Estate Planning End-of-Year Logjam: Estate Planners Brace for the Onslaught

Marginal estate taxes and gift taxes dramatically increasing in 2013

Estate Planning End-of-Year Logjam: Estate Planners Brace for the Onslaught

If estate planning or asset protection crossed your mind the last few years, now is time to do something. A few hours could save your family millions as the marginal estate taxes and gift taxes are dramatically increasing in 2013.

“If you want to take advantage of this year’s gift tax reduction, I suggest you run, not walk to a competent estate planner,” warns Rocco Beatrice, Executive Manager of Estate Street Partners. The $10,240,000 gift tax exemption for couples ($5,120,000 for a single person) in 2012 is unprecedented. How unprecedented? At 12:01am on January 1st, this same exemption drops to $2,000,000 ($1,000,000 for a single person). “It seems that the smart business person is also a procrastinator when it comes to estate planning. All year I have talked to people who told me they need an estate plan but with the year ending, they are just coming through the door now,” proclaims Mr. Beatrice.

The people that are streaming through the doors are anyone with more than $1,000,000 in assets. In 2012 a couple can not only give more, but if they go over, the tax rate is only 35%. In 2013 any gift over $1,000,000 will incur a 55% tax rate. “With a house, investments and savings, people who don’t consider themselves wealthy go over that magic two-million mark. Without gifting their money this year, their estate could be taxed 55%, and that is not a small number. These are the forward-thinking people making calls and appointments,” explains Mr. Beatrice.

Estate planners offer many different strategies, but arguably the number one strategy to take advantage of the current large gift tax exemption is an irrevocable trust. These trusts are sophisticated instruments with many nuances that are written specifically for each client. They allow the grantor (person funding the trust) the ability to gift assets under the tax exemption for this year, but the assets are held for the beneficiaries, sometimes for many generations. Because of their sophistication, they take time to draft, time that clients and estate planners are running out of.

“There are only so many trusts that can be drafted before the end of the year. The deadline is looming and the number of hours in a day is finite,” opines Mr. Beatrice, “At some point, I think I am going to have to turn people away.” Some experts believe that when competent and meticulous estate planners begin turning people away, they will go to their local general practice lawyer or even a lawyer practicing in an unrelated area. “A trust drafted the wrong way may not accomplish what you want it to do,” warns Mr. Beatrice. “An extremely poorly drafted trust can cost you more money, time and effort than it saves. People need to be careful who it is that is drafting their trust.”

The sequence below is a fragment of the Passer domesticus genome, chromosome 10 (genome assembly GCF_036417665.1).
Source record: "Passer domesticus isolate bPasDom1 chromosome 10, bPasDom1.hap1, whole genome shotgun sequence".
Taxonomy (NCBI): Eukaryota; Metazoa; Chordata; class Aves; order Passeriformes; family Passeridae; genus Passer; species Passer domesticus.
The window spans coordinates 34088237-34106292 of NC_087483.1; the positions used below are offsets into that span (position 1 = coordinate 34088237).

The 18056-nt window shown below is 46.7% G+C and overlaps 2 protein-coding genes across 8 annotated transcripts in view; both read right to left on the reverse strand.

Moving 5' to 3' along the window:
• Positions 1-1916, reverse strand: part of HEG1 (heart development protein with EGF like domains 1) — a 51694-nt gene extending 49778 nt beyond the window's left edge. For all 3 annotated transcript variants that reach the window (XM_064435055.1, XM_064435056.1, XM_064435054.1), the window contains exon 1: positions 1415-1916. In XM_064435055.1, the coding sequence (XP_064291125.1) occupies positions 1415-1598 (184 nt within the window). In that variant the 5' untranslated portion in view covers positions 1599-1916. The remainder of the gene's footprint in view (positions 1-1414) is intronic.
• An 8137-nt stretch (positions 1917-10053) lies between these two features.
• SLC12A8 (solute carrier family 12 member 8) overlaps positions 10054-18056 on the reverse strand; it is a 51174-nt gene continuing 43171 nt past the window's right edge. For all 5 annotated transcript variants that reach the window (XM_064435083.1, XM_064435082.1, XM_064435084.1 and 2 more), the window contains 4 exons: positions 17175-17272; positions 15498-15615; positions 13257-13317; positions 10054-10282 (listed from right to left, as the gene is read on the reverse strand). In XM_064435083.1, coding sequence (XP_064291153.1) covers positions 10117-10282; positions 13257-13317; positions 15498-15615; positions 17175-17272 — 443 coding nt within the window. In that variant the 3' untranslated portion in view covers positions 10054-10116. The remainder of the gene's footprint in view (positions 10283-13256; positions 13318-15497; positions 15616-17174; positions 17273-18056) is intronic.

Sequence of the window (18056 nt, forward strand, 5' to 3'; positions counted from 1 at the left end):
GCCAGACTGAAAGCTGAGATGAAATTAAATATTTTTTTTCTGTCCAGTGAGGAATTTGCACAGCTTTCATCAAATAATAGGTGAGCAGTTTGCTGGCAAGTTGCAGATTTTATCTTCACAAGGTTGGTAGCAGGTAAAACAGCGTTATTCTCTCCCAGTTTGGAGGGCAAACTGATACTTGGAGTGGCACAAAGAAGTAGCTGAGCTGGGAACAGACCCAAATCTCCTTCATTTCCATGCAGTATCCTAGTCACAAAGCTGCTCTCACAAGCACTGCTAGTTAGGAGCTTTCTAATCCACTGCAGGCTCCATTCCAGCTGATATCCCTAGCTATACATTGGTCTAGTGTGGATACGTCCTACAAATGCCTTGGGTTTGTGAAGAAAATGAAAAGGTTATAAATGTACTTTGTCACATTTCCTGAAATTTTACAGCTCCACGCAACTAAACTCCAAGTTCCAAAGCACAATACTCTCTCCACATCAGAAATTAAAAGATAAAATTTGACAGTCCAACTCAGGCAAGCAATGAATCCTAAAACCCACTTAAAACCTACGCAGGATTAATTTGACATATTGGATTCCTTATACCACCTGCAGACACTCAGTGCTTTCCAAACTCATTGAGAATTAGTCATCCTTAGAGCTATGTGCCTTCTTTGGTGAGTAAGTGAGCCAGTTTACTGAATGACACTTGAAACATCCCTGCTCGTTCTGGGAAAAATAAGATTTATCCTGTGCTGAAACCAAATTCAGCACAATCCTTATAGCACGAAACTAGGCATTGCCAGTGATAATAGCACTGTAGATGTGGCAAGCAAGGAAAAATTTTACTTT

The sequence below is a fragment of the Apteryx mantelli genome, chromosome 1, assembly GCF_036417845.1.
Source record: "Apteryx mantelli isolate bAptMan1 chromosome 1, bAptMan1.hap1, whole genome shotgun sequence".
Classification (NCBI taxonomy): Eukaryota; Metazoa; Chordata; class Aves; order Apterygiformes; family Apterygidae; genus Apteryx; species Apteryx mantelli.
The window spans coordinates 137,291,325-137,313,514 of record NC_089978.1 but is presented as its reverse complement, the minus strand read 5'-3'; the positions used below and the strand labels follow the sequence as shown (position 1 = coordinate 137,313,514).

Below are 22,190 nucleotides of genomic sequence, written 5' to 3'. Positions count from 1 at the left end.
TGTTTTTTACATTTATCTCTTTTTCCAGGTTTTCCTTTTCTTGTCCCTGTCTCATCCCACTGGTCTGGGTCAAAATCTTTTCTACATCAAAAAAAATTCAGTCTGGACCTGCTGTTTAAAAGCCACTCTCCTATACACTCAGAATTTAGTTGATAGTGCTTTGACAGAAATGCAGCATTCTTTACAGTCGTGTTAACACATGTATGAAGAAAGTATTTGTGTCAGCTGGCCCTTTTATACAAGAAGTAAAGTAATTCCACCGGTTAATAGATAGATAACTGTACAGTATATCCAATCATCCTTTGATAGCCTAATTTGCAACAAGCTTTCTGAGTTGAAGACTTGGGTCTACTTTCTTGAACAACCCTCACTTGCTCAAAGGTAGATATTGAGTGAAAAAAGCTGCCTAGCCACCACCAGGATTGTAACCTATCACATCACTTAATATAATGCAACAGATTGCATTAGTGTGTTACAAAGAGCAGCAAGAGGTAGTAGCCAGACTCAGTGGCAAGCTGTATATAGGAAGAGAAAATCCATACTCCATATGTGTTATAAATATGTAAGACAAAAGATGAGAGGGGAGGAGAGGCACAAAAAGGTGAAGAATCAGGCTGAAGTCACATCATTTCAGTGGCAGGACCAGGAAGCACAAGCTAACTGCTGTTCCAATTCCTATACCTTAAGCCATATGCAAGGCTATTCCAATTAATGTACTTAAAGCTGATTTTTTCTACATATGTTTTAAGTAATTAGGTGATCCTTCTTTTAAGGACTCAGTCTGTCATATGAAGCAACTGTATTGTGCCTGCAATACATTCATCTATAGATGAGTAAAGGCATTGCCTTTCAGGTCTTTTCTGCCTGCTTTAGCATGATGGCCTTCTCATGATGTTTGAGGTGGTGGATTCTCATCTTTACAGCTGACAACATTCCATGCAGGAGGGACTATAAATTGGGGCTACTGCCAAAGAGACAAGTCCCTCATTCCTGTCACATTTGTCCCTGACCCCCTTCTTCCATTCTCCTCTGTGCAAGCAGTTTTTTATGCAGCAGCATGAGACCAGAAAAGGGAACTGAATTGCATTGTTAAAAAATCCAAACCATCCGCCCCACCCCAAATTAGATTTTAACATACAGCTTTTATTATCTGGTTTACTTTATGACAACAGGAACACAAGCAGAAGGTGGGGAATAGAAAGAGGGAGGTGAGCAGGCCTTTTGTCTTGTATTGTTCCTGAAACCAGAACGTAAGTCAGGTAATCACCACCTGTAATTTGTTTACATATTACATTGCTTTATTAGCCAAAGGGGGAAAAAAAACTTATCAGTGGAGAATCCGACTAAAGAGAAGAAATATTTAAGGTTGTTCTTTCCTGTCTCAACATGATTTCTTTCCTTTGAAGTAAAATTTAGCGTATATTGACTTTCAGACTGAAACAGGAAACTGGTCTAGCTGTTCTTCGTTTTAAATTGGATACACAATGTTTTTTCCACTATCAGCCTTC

An irrevocable trust can accomplish many different goals all at the same time. Funded sooner rather than later, it allows a person to qualify for Medicaid when the time comes for nursing home care. A trust can protect assets in the event of a lawsuit or bankruptcy. It also provides a roadmap for how a person would like their funds used after they are gone. A trust can even provide for the care of a beloved pet. “People calling up trying to take advantage of the gift tax exemption are discovering all of the options open to them. This is great for them, but these requests add to the time it takes to draft them,” explains Mr. Beatrice.

So as 2012 comes to a close, those in the know are lining up to make sure that they preserve as much of their estate as they can. A metaphoric logjam at the doors of estate planning offices may prevent them from savings thousand to millions of dollars or force them into the offices of lawyers with little-to-no experience. “I don’t think people even realize what they are worth. If you add up your assets and the result is over $1,000,000 your best option is to make estate planning calls now. Even if you have a new business set to grow, you can put it in a trust now and let it grow estate and gift tax free. You won’t have to worry about it later,” urges Mr. Beatrice, “2012 is a great year to estate plan, but its coming to an end quickly.”

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